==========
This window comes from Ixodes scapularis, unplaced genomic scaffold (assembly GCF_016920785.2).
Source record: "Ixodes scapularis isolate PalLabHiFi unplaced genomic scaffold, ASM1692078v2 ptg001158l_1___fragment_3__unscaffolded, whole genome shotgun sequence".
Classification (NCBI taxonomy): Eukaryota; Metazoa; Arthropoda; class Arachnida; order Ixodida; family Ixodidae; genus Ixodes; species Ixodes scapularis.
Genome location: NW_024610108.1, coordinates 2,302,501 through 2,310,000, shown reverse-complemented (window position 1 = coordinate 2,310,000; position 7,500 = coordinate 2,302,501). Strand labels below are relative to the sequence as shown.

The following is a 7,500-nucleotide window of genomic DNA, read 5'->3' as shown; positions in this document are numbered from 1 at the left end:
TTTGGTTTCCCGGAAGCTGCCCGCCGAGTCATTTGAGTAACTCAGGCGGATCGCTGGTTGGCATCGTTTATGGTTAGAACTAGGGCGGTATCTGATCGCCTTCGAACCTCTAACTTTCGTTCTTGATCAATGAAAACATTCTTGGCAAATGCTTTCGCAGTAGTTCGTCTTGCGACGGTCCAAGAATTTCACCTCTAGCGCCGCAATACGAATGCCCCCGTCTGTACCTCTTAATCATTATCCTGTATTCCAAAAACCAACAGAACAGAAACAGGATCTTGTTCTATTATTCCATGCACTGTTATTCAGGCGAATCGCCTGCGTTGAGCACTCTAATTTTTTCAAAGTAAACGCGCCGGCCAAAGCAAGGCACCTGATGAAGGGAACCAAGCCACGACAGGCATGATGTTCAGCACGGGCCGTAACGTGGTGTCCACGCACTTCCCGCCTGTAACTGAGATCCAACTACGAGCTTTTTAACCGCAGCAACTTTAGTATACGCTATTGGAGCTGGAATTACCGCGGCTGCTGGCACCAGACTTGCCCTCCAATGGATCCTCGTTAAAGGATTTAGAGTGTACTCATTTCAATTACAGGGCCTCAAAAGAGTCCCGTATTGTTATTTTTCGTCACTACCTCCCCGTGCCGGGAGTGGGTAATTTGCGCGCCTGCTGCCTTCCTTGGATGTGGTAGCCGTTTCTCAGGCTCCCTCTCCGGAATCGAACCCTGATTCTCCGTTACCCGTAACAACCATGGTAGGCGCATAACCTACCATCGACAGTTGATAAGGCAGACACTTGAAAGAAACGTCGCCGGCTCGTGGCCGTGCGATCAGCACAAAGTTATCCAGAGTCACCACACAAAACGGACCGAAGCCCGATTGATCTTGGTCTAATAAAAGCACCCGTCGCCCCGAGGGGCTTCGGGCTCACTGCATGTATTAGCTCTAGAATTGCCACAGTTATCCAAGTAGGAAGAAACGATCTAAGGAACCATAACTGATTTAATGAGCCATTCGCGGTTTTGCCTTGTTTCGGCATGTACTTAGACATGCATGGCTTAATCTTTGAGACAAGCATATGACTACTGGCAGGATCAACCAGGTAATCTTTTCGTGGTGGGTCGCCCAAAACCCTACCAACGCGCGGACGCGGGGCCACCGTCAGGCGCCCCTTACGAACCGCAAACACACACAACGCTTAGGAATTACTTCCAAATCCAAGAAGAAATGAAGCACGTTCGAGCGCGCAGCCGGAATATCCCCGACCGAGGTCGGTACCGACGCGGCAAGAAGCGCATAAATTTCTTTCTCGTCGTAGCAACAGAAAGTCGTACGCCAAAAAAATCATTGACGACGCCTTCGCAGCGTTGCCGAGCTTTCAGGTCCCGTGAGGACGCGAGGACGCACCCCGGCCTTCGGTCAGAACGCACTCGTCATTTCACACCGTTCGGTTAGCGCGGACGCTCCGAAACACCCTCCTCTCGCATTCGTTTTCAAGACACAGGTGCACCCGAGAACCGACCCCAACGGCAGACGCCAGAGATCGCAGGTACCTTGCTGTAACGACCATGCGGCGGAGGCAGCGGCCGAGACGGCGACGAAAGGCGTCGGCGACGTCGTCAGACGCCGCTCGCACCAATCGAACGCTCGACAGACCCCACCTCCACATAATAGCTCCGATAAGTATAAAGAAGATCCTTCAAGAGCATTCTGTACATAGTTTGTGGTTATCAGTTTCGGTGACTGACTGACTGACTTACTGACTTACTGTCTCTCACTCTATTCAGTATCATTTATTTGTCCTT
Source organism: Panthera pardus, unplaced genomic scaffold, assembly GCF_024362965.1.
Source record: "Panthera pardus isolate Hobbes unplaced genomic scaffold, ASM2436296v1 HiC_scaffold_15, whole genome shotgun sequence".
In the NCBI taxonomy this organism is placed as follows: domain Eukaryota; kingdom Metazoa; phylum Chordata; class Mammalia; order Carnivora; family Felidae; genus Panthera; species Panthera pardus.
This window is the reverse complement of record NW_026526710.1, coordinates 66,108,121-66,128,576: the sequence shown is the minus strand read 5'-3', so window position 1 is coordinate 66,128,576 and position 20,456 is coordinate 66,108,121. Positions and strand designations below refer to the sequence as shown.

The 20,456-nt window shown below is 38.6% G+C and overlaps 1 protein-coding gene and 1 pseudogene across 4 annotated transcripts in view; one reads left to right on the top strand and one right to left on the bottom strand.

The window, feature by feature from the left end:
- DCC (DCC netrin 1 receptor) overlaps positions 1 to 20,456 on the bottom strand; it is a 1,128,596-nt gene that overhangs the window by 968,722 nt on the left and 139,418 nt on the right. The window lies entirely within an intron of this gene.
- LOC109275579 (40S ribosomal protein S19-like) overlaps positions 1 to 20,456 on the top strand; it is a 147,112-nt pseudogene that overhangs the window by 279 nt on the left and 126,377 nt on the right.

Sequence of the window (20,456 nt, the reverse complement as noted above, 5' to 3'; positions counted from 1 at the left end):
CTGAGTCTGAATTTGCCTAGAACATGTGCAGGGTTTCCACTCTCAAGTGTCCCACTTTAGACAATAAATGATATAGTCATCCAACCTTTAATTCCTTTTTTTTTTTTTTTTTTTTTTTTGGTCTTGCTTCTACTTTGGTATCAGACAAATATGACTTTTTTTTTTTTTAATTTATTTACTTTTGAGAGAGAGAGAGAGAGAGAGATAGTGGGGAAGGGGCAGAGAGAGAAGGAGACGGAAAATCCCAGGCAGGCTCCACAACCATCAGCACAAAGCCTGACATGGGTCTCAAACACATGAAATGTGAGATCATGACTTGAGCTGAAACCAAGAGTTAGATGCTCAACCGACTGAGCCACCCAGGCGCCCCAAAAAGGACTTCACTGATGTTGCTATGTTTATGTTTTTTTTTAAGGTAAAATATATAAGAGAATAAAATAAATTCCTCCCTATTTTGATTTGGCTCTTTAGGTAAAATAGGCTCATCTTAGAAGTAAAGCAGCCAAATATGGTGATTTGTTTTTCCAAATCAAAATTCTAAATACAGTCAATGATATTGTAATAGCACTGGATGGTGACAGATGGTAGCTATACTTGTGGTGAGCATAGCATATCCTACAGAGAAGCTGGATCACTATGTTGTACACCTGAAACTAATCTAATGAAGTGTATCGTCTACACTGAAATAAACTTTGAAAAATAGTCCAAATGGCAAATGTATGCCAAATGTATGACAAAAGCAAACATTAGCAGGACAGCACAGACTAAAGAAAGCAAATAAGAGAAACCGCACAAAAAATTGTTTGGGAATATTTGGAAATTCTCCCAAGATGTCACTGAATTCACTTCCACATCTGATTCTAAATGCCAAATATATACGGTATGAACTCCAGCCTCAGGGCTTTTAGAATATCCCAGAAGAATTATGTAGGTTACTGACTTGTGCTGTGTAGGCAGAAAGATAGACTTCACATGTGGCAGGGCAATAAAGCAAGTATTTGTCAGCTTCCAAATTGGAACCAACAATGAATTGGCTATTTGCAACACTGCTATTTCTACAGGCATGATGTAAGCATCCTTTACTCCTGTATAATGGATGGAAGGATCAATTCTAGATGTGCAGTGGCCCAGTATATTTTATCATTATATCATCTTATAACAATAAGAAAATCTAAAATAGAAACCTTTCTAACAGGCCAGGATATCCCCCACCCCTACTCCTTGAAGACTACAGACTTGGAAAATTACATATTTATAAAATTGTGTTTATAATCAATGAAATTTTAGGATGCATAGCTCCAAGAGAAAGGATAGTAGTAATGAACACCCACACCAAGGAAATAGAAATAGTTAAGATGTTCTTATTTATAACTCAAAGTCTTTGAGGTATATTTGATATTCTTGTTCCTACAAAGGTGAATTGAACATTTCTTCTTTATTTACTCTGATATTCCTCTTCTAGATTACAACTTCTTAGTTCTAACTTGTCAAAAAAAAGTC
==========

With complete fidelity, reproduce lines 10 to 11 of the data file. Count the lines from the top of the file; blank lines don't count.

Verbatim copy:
This window is the reverse complement of record NW_026526710.1, coordinates 66,108,121-66,128,576: the sequence shown is the minus strand read 5'-3', so window position 1 is coordinate 66,128,576 and position 20,456 is coordinate 66,108,121. Positions and strand designations below refer to the sequence as shown.

The 20,456-nt window shown below is 38.6% G+C and overlaps 1 protein-coding gene and 1 pseudogene across 4 annotated transcripts in view; one reads left to right on the top strand and one right to left on the bottom strand.